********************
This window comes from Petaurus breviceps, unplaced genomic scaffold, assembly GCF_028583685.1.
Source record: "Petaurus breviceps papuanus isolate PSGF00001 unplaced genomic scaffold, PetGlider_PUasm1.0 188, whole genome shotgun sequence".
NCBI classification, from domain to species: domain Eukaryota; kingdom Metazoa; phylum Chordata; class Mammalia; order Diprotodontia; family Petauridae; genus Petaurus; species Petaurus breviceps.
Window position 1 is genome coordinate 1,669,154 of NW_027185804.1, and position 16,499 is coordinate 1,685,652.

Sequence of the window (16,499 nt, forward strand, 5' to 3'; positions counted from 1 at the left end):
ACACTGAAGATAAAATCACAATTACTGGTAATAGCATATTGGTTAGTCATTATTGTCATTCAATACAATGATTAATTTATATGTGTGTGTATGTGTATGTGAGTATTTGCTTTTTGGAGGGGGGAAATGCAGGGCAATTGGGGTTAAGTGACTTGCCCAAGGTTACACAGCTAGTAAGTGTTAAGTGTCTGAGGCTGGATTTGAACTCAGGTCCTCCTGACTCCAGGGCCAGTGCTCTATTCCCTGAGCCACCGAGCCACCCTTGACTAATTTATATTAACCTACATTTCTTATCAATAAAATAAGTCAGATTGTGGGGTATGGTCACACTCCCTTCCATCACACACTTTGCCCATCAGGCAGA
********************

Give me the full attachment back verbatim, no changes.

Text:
This window comes from Petaurus breviceps, unplaced genomic scaffold, assembly GCF_028583685.1.
Source record: "Petaurus breviceps papuanus isolate PSGF00001 unplaced genomic scaffold, PetGlider_PUasm1.0 188, whole genome shotgun sequence".
NCBI classification, from domain to species: domain Eukaryota; kingdom Metazoa; phylum Chordata; class Mammalia; order Diprotodontia; family Petauridae; genus Petaurus; species Petaurus breviceps.
Window position 1 is genome coordinate 1,669,154 of NW_027185804.1, and position 16,499 is coordinate 1,685,652.

Sequence of the window (16,499 nt, forward strand, 5' to 3'; positions counted from 1 at the left end):
ACACTGAAGATAAAATCACAATTACTGGTAATAGCATATTGGTTAGTCATTATTGTCATTCAATACAATGATTAATTTATATGTGTGTGTATGTGTATGTGAGTATTTGCTTTTTGGAGGGGGGAAATGCAGGGCAATTGGGGTTAAGTGACTTGCCCAAGGTTACACAGCTAGTAAGTGTTAAGTGTCTGAGGCTGGATTTGAACTCAGGTCCTCCTGACTCCAGGGCCAGTGCTCTATTCCCTGAGCCACCGAGCCACCCTTGACTAATTTATATTAACCTACATTTCTTATCAATAAAATAAGTCAGATTGTGGGGTATGGTCACACTCCCTTCCATCACACACTTTGCCCATCAGGCAGA